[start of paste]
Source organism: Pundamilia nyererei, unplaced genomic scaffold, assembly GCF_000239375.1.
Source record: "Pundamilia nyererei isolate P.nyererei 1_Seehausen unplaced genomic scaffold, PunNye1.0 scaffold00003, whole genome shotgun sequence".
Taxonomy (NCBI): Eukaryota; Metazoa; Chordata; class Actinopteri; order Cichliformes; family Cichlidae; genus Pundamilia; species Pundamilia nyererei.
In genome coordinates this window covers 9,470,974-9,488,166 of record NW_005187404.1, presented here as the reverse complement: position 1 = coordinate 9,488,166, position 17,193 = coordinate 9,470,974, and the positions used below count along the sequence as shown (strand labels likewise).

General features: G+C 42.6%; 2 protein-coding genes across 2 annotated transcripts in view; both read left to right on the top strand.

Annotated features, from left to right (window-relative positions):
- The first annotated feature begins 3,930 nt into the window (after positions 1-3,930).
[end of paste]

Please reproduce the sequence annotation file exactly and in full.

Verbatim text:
Source organism: Pundamilia nyererei, unplaced genomic scaffold, assembly GCF_000239375.1.
Source record: "Pundamilia nyererei isolate P.nyererei 1_Seehausen unplaced genomic scaffold, PunNye1.0 scaffold00003, whole genome shotgun sequence".
Taxonomy (NCBI): Eukaryota; Metazoa; Chordata; class Actinopteri; order Cichliformes; family Cichlidae; genus Pundamilia; species Pundamilia nyererei.
In genome coordinates this window covers 9,470,974-9,488,166 of record NW_005187404.1, presented here as the reverse complement: position 1 = coordinate 9,488,166, position 17,193 = coordinate 9,470,974, and the positions used below count along the sequence as shown (strand labels likewise).

General features: G+C 42.6%; 2 protein-coding genes across 2 annotated transcripts in view; both read left to right on the top strand.

Annotated features, from left to right (window-relative positions):
- The first annotated feature begins 3,930 nt into the window (after positions 1-3,930).